According to Duke Energy, “if you lived outside the gate of a nuclear power plant, 24 hours a day for a year, you would receive less than one mrem of radiation.” A millirem (mrem) is a unit of measure that takes into account different health effects from different types of radiation. One millirem, however, is not nearly enough to cause any damage to the human body. Based on the “atomic bomb explosions in 1945 at Hiroshima and Nagasaki, half of the people died whose entire bodies were exposed to 450,000 millirems of radiation from the atomic bomb. All persons died whose bodies were exposed to 600,000 millirems of radiation”(MIT News). Simply put, although nuclear energy does emit radiation, it is not a serious health concern unless you are exposed to a very high amount.
However, environmental concerns are not the same for nonrenewable energy sources. Nonrenewable energy sources cause pollution that can damage air quality, which in turn can have very adverse effects on our environment. Carbon emissions take up a significant amount of all air pollution. It is expected that carbon emissions will have a heating effect on the surface and lower atmosphere temperature, while there will be a cooling effect of the upper atmosphere. Over the past century, carbon emissions have been increasing steadily (Figure 3). From Figure 3 it is logical to conclude that the surface temperature and lower atmosphere temperatures will show an increasing trend and the upper atmosphere will show a decreasing trend. The annual mean of global surface temperature has also been increasing.
Additionally, the lower tropospheric temperatures have shown a general increase, which further supports the belief that carbon emissions have a heating effect on the lower atmosphere. Figure 5 is based on statistics from satellite measurements while Figure 6 is based on statistics from ballon station measurements. However, both show similar data values from two different methods, thus the numerical figures given from the experiments are reliable. The Satellite Microwave Sounding Unit (MSU) and Radiosonde balloon station also took data values for the stratosphere. The values from the MSU have been taken since 1979, while the values from the balloon station have been taken since 1958. From this data collected, a general cooling trend from 0.6ºC to 0.7ºC has been shown for the stratosphere (Angell 1997, Parker et al. 1997, Simmons et al. 1999). Thus, carbon emissions are having a negative impact on the environment.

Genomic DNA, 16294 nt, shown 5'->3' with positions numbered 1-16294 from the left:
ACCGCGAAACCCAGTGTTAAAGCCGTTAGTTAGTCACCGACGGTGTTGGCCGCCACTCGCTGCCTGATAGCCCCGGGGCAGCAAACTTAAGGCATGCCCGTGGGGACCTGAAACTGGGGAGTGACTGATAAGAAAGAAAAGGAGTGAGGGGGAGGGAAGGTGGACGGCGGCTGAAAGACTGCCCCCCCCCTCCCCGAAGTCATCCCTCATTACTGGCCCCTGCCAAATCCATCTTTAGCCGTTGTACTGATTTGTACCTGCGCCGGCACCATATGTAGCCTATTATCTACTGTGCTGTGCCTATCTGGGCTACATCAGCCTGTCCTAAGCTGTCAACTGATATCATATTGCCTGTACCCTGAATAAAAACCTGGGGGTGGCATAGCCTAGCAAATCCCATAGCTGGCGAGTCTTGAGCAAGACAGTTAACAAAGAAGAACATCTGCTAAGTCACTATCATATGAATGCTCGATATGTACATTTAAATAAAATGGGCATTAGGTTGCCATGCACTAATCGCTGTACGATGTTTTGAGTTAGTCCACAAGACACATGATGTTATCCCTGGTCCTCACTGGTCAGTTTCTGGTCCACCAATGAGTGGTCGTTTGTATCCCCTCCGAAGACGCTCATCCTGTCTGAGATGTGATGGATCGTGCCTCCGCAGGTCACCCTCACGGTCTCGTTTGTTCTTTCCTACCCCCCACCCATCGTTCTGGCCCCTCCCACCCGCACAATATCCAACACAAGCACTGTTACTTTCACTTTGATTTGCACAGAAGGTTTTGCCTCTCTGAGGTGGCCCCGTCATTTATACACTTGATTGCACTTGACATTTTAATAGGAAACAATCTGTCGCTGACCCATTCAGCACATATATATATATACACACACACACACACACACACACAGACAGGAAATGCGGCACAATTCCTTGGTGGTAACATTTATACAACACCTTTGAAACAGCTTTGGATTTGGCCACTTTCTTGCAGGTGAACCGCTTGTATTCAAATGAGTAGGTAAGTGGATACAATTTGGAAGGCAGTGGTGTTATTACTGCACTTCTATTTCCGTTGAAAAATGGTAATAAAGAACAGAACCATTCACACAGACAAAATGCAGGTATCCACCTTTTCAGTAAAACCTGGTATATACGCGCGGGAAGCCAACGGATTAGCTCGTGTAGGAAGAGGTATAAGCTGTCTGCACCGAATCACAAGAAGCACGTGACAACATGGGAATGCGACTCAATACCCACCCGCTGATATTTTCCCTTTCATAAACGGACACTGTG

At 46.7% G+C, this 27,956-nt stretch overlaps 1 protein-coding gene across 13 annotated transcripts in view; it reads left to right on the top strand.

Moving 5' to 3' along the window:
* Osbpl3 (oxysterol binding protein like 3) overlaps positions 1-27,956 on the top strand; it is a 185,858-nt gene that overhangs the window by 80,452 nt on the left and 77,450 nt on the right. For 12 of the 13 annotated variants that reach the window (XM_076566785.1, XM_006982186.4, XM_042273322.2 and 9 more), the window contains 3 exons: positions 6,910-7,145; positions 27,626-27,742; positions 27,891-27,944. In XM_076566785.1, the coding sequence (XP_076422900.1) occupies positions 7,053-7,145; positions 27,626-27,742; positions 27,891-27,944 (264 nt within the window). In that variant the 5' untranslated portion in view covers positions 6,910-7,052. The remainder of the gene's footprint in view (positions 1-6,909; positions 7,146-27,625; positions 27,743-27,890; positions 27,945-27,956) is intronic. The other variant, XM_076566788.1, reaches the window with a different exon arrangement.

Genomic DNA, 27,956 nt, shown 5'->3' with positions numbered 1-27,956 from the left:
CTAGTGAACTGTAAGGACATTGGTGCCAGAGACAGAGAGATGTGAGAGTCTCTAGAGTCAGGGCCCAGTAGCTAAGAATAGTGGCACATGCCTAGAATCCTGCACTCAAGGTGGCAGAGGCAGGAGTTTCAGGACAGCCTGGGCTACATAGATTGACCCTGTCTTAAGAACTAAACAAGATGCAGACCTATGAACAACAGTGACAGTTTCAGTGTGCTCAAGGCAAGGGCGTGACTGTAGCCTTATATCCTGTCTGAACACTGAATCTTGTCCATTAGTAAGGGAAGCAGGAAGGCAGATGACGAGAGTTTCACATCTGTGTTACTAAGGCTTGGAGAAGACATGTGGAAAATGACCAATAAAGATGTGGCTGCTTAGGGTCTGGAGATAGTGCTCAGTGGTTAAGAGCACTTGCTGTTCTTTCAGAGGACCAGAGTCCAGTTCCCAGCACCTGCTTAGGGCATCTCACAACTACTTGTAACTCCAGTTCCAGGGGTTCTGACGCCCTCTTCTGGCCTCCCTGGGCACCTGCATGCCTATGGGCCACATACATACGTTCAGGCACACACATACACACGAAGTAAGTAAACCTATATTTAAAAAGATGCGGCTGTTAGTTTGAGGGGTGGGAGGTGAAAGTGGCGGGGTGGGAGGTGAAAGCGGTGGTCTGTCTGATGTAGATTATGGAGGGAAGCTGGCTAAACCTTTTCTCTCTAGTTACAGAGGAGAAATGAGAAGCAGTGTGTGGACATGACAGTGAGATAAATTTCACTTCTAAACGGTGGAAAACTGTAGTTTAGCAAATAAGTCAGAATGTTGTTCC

A general increase in the surface temperature and lower atmospheric temperature could result in the melting of glaciers or even drought. The melting of glaciers would drastically change the ecosystems of many wild animals and also result in fewer UV rays being reflected back into space. Additionally, a drought could impact the economy and cause social distress since food production could decrease. A decrease in upper atmospheric temperatures could result in a drastic change in wind and ocean patterns, which in turn can affect multiple ecosystems. The negative effects of carbon-emitting energy sources are much more damaging to people and the environment than that of nuclear energy. Thus, nuclear energy must be considered as a safe and potential alternative source of energy production to help aid the fight against global climate change.